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Susanna Clarke’s Piranesi has won the Women’s Prize for Fiction.

Snigdha Koirala

September 8, 2021, 3:43pm

Susanna Clarke’s Piranesi has won the 2021 Women’s Prize for Fiction. Since publishing her debut Jonathan Strange & Mr Norrell, now a cult classic, 17 years ago, Clarke has suffered from chronic illness, which made writing difficult. Accepting the £30,000 award today in London, she said, “As some of you will know, Piranesi was nurtured, written and published during a long illness. It is the book that I never thought I would get to write—I never thought I’d be well enough. So this feels doubly extraordinary.” She added: “My hope is that my standing here tonight will encourage other women who are incapacitated by long illness.”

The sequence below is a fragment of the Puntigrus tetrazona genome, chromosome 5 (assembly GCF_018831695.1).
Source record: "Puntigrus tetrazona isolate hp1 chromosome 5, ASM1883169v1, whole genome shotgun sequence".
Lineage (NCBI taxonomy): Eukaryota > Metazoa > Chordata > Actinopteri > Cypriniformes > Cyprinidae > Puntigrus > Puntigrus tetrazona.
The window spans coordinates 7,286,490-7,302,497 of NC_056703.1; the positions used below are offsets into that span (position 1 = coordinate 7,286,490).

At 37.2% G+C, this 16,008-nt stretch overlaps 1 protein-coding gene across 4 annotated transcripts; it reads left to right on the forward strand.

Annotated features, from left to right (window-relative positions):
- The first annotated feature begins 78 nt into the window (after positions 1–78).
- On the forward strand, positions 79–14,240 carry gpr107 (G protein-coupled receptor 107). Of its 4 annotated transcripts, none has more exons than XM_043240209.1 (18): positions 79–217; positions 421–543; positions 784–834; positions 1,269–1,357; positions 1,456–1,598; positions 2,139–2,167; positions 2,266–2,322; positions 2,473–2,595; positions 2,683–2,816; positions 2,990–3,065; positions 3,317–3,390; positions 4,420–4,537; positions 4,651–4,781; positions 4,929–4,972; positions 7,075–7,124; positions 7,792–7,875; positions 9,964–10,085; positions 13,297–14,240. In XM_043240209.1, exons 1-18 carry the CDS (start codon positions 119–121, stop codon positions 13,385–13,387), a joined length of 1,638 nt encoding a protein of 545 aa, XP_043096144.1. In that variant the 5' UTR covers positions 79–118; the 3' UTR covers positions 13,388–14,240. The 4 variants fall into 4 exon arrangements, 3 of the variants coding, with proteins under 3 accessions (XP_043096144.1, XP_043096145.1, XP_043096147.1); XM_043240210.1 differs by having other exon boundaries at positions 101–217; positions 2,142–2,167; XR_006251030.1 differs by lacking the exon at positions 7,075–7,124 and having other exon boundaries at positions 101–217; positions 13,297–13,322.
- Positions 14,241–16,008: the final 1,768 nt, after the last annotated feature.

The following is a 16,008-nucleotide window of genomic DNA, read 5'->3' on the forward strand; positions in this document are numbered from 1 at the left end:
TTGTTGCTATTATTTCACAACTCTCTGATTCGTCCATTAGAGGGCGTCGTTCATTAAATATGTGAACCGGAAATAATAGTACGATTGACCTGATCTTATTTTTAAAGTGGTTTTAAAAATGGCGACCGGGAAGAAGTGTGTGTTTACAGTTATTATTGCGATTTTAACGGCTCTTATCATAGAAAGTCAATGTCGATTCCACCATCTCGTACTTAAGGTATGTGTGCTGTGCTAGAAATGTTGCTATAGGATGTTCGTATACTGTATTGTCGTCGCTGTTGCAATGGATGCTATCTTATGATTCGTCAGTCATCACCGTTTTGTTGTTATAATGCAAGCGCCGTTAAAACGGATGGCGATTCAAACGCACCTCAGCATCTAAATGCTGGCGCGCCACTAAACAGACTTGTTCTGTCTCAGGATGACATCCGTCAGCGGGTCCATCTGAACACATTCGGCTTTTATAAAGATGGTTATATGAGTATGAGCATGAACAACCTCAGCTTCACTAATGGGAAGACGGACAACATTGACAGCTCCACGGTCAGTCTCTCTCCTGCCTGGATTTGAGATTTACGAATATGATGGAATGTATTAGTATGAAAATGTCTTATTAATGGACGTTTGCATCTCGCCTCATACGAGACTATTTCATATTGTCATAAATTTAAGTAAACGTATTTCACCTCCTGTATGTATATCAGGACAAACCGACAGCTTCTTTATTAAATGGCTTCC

Piranesi follows the eponymous character and narrator of the book, who explores the decaying halls of a house and records its many quirks: birds, tides, and “the Other”—his only known living companion, that is, until he encounters a guest. Bernadine Evaristo, the chair of judges, called the novel “a truly original, unexpected flight of fancy which melds genres and challenges preconceptions about what books should be.”

Speaking to the significance of Clarke’s novel, judge Sarah-Jane Mee explained that Piranesi “pretty much sums up what the Women’s fiction prize is all about.” She added: “So much of the time, when you talk about women’s fiction, female authors will tell you that they’re told to write about their experiences, that women’s stories need to be heard. And that’s all very important, but it sort of constraints women.” For Mee, the novel works beyond those constraints, and is the “ultimate escapism, a mind-bending trip.”

[via The Guardian]

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